Cover Story

The evolution backlash: Debunking Darwin

Intelligent Design: This broad, new movement sets aside differences among creationists, makes important scientific inroads

Issue: "Evolution Counter-Revolution," March 1, 1997

News last week from the evolution front:

**red_square**In New Mexico, the Senate Education Committee approved a bill mandating adoption of the science curriculum standards of the National Academy of Sciences, which include a dogmatic treatment of evolution. Arguing against the bill, John Baumgardner, a Los Alamos National Laboratory geophysicist, told the committee that &quotbiologists have not a clue about how genesis occurred."

**red_square**In Virginia, a local American Family Association leader demanded that school officials disavow language used in a biology textbook comparing divine creation with astrology, fad diets, and other forms of &quotpseudoscience."

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**red_square**Across the country, newspaper headlines reported that an asteroid 6-12 miles wide hit the earth 65 million years ago, killing two-thirds of the species then in existence. An Associated Press article concluded, &quotAmong the survivors, scientists believe, were small mammals that--over millions of years--evolved into many new species, including humans."

**red_square**Over the past year, the evolution controversy has intensified across the nation. Colorado high-school student Danny Phillips's battle is typical: When he watched a classroom video that attributed the origin of life to &quotrandom molecules in the atmosphere," he argued that the showing of the video, with its evolutionary assertion, violated local school policy requiring teachers to present evolution as theory, not fact. A school committee initially agreed. But, under ACLU pressure, the school board ruled for the video. That battle continues.

**red_square**And there's other news: Science magazine warned that creationists are coming back armed with a &quotshrewd new strategy." The new strategy centers on a concept labeled intelligent design. The design movement shows promise of winning a place at the table in secular academia, while uniting Christians concerned about the role science plays in the current culture wars.

Short, freckled, with round face and crinkly eyes, Phillip E. Johnson of the Berkeley law school is an unlikely looking revolutionary. Yet he is the acknowledged leader of an intelligent design movement that combines classic critiques of evolutionary theory with a fresh, innovative approach. The key, Mr. Johnson told WORLD, is not to defend a prepared position so much as to promote critical-thinking skills.

As a law professor, Mr. Johnson's focus is on the logic and rhetoric used in support of Darwinism. Scientists build a case exactly as lawyers do in the courtroom, using the same strategies of persuasion. For example, Mr. Johnson points out, &quotDarwinists benefit from equivocating between two meanings of the term evolution." Sometimes the word refers simply to minor changes in the living world--an observable fact that no one questions. But at other times it means that all life developed through completely natural causes--a philosophical speculation that is highly questionable. In Mr. Johnson's words, &quotDarwinists play a shell game by getting you to assent to the trivial definition of evolution, and then suggesting that it compels you to accept a comprehensive philosophy of naturalism."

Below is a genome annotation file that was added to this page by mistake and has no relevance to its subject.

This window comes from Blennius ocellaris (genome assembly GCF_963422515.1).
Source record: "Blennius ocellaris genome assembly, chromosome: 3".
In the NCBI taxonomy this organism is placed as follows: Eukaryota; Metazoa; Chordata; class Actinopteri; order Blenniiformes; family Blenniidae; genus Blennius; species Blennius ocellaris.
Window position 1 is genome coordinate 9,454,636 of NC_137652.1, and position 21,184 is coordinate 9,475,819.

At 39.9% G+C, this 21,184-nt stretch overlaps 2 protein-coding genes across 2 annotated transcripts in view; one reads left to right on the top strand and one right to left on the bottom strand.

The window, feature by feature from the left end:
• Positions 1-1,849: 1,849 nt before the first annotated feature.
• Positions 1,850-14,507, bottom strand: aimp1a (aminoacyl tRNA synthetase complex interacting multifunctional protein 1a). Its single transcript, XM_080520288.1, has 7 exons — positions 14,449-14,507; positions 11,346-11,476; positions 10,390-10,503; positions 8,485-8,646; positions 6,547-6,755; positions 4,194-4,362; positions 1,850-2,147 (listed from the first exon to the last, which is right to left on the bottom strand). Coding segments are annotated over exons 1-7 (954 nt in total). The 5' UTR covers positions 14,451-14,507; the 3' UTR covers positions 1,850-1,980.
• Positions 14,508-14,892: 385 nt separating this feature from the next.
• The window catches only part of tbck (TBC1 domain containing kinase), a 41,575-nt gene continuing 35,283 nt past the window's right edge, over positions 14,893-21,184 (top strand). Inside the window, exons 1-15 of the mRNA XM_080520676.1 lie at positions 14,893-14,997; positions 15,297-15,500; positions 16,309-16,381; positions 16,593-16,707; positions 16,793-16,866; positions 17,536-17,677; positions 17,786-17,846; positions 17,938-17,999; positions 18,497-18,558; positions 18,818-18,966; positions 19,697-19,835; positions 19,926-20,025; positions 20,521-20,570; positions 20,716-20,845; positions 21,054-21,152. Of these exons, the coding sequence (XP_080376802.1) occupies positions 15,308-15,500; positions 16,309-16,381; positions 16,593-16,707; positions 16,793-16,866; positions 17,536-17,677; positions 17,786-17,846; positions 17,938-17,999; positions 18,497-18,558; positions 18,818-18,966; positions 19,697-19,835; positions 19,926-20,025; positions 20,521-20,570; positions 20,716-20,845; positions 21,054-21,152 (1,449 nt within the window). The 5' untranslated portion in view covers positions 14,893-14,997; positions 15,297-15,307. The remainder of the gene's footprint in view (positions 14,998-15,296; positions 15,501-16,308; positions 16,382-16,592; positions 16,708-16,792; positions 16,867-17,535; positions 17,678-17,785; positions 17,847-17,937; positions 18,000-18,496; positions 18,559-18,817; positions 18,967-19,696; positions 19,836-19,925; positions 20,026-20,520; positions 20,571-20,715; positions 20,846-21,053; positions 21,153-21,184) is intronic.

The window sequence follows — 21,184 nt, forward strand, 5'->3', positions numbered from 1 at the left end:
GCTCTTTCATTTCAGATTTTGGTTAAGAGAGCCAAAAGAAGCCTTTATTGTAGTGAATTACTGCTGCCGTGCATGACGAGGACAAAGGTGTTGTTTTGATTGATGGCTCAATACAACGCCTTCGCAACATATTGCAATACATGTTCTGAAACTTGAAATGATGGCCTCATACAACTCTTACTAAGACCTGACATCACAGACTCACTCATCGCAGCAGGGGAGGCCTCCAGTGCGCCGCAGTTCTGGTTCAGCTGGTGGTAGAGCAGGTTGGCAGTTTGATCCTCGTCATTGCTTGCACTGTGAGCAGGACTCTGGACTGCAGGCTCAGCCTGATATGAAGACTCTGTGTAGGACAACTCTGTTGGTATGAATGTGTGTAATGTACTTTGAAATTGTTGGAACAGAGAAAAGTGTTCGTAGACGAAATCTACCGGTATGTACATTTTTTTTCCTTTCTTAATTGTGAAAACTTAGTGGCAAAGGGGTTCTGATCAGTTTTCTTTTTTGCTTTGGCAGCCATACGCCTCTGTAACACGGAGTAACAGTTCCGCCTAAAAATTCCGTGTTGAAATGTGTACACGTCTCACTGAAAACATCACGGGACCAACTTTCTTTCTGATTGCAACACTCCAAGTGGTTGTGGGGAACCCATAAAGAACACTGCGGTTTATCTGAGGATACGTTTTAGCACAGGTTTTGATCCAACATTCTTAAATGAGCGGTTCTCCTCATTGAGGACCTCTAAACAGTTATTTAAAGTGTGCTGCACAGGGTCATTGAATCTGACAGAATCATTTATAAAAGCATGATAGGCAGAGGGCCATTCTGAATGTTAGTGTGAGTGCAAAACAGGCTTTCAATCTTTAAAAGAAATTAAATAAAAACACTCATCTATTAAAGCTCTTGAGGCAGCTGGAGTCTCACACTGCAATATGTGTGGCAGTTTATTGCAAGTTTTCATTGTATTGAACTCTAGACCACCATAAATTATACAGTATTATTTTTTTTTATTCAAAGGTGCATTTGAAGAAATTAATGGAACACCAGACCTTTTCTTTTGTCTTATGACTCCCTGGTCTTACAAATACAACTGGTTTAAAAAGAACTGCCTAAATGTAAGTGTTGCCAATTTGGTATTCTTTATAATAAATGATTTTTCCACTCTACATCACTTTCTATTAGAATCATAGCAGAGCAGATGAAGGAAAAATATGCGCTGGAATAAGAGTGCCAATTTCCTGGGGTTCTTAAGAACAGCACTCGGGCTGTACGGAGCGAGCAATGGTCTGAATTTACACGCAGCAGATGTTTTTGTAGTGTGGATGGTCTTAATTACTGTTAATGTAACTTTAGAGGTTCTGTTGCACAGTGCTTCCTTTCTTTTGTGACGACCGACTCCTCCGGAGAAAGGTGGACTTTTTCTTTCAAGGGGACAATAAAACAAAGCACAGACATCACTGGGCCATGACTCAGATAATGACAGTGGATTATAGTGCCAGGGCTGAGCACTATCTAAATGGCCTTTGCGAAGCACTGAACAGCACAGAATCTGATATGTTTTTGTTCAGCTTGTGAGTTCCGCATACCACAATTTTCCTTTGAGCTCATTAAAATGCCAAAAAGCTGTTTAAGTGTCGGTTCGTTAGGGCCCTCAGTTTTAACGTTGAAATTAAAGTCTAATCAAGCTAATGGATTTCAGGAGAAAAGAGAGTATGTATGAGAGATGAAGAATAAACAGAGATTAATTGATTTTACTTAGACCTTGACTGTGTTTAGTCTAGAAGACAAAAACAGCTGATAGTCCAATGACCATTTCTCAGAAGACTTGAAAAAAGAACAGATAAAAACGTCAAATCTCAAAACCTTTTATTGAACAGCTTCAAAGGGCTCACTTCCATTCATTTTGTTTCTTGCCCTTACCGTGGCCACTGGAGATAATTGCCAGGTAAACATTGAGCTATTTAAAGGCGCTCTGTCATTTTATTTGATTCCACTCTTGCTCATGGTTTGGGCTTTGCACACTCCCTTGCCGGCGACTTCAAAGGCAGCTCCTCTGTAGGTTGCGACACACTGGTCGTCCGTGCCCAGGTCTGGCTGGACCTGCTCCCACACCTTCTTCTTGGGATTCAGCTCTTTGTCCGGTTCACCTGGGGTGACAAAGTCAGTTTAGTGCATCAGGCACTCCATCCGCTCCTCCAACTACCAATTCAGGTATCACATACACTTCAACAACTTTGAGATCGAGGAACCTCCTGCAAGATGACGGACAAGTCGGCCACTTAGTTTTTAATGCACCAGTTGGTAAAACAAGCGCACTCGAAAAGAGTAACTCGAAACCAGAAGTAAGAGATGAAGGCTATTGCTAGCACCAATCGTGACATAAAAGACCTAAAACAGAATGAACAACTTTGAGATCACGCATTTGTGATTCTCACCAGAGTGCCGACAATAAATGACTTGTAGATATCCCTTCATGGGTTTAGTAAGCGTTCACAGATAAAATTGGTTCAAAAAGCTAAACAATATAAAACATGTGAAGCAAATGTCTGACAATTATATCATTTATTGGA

Another common trick of persuasion is the selective use of evidence. The facts adduced in favor of Darwinism are decidedly meager: minor adaptations in the color of moths, the shape of finch beaks, or the wings of fruit flies. Such examples represent modifications of existing structures; they leave unanswered the burning question: How does nature create complex structures in the first place? For the Darwinian true believer, Mr. Johnson says, what bridges the gap is naturalistic philosophy. &quotIf naturalism is true--if nature is all that exists--then something very much like Darwinism has to be true, no matter what the state of the evidence." His devastating conclusion: &quotDarwinism is not so much an inference from the facts as a deduction from naturalistic philosophy."

Mr. Johnson argues his case in two books, Darwin on Trial and Reason in the Balance. The flair and sophistication of his presentation has won a hearing for the design paradigm in high-level academic circles. Of course, some establishment scientists dismiss Mr. Johnson as a lawyer who has overstepped his bounds--who just &quotdoesn't understand how science works." Yet he has been invited to speak at state and private universities across the country, and his engaging wit has earned him warm friendships among many of the scientists who are his intellectual foes.

For example, when young Danny Phillips protested the classroom video, he politely offered an alternative called &quotDarwinism: Science or Naturalistic Philosophy?" featuring Mr. Johnson in a Stanford University debate with Cornell biologist William Provine (available from the Access Research Network, www.arn.org/arn). What's more, Mr. Provine makes a point of letting the audience know that he and Mr. Johnson are friends--that after the debate they will go out for dinner and have a beer together.

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